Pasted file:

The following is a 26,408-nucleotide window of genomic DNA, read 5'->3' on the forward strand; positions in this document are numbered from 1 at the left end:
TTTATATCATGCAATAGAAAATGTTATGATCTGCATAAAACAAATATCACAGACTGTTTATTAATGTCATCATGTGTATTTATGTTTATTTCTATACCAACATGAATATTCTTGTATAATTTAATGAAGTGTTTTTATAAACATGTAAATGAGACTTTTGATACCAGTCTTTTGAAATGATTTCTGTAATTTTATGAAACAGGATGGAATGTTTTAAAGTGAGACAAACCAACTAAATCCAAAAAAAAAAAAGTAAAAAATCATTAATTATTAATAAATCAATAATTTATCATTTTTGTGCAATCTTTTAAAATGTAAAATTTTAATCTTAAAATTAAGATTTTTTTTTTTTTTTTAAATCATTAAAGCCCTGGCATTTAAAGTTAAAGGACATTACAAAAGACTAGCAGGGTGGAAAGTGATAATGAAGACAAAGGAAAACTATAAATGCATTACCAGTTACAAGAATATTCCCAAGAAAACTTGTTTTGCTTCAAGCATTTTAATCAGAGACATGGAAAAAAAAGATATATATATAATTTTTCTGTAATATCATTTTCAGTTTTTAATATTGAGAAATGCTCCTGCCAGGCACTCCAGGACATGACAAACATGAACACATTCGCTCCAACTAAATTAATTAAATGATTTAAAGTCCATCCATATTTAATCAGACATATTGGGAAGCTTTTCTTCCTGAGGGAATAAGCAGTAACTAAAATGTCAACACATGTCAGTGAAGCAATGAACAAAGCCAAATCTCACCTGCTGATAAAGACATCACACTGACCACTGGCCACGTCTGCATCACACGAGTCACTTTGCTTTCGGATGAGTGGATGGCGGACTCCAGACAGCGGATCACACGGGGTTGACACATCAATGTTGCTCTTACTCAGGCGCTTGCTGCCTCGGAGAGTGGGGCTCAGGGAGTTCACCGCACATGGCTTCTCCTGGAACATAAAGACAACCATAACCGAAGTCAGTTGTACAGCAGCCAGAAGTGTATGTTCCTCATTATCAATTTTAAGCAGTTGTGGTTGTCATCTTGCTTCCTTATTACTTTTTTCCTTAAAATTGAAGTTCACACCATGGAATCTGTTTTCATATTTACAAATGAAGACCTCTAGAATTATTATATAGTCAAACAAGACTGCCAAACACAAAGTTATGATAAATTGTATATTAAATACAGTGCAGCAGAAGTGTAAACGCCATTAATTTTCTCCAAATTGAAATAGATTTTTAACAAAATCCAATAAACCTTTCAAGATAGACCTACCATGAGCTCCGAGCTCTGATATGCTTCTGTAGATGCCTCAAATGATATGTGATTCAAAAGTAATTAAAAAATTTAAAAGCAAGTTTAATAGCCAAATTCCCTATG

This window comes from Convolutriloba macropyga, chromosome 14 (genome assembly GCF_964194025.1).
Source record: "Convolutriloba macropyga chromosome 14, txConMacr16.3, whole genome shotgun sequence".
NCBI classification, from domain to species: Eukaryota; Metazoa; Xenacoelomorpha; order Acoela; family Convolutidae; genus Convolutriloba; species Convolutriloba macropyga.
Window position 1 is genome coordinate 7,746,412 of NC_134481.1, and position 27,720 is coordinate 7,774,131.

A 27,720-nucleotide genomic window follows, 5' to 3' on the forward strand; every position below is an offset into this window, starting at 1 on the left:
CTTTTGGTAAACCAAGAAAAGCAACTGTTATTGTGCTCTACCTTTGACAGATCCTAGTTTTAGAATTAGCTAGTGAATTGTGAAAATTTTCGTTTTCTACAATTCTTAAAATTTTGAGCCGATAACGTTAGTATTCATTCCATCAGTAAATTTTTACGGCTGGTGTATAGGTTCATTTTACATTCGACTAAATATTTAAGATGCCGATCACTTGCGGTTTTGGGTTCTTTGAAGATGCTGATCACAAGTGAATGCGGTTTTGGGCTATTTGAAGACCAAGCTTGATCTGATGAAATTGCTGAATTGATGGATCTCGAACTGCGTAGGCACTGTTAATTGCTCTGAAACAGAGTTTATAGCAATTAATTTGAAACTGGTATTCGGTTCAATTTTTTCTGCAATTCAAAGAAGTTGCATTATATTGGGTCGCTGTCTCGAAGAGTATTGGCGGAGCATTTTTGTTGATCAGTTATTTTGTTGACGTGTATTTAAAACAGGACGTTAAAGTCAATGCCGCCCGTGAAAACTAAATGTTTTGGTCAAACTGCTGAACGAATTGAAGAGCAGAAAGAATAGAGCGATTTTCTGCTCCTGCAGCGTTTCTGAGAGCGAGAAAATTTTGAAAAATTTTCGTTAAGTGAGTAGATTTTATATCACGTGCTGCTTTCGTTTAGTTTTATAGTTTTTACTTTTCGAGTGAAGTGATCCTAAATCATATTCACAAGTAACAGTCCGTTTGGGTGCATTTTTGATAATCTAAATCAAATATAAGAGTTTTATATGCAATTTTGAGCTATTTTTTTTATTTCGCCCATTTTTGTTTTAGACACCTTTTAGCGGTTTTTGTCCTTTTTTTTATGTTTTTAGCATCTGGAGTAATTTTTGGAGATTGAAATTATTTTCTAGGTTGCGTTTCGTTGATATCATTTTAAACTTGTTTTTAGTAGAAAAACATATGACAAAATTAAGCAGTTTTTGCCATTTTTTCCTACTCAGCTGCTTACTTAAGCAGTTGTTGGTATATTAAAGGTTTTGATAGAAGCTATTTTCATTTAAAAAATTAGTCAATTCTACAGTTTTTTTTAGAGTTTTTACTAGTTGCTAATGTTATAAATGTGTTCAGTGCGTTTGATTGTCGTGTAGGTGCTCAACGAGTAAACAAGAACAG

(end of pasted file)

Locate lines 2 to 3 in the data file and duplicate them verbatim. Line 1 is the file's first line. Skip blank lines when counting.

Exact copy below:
TTTATATCATGCAATAGAAAATGTTATGATCTGCATAAAACAAATATCACAGACTGTTTATTAATGTCATCATGTGTATTTATGTTTATTTCTATACCAACATGAATATTCTTGTATAATTTAATGAAGTGTTTTTATAAACATGTAAATGAGACTTTTGATACCAGTCTTTTGAAATGATTTCTGTAATTTTATGAAACAGGATGGAATGTTTTAAAGTGAGACAAACCAACTAAATCCAAAAAAAAAAAAGTAAAAAATCATTAATTATTAATAAATCAATAATTTATCATTTTTGTGCAATCTTTTAAAATGTAAAATTTTAATCTTAAAATTAAGATTTTTTTTTTTTTTTTAAATCATTAAAGCCCTGGCATTTAAAGTTAAAGGACATTACAAAAGACTAGCAGGGTGGAAAGTGATAATGAAGACAAAGGAAAACTATAAATGCATTACCAGTTACAAGAATATTCCCAAGAAAACTTGTTTTGCTTCAAGCATTTTAATCAGAGACATGGAAAAAAAAGATATATATATAATTTTTCTGTAATATCATTTTCAGTTTTTAATATTGAGAAATGCTCCTGCCAGGCACTCCAGGACATGACAAACATGAACACATTCGCTCCAACTAAATTAATTAAATGATTTAAAGTCCATCCATATTTAATCAGACATATTGGGAAGCTTTTCTTCCTGAGGGAATAAGCAGTAACTAAAATGTCAACACATGTCAGTGAAGCAATGAACAAAGCCAAATCTCACCTGCTGATAAAGACATCACACTGACCACTGGCCACGTCTGCATCACACGAGTCACTTTGCTTTCGGATGAGTGGATGGCGGACTCCAGACAGCGGATCACACGGGGTTGACACATCAATGTTGCTCTTACTCAGGCGCTTGCTGCCTCGGAGAGTGGGGCTCAGGGAGTTCACCGCACATGGCTTCTCCTGGAACATAAAGACAACCATAACCGAAGTCAGTTGTACAGCAGCCAGAAGTGTATGTTCCTCATTATCAATTTTAAGCAGTTGTGGTTGTCATCTTGCTTCCTTATTACTTTTTTCCTTAAAATTGAAGTTCACACCATGGAATCTGTTTTCATATTTACAAATGAAGACCTCTAGAATTATTATATAGTCAAACAAGACTGCCAAACACAAAGTTATGATAAATTGTATATTAAATACAGTGCAGCAGAAGTGTAAACGCCATTAATTTTCTCCAAATTGAAATAGATTTTTAACAAAATCCAATAAACCTTTCAAGATAGACCTACCATGAGCTCCGAGCTCTGATATGCTTCTGTAGATGCCTCAAATGATATGTGATTCAAAAGTAATTAAAAAATTTAAAAGCAAGTTTAATAGCCAAATTCCCTATG

This window comes from Convolutriloba macropyga, chromosome 14 (genome assembly GCF_964194025.1).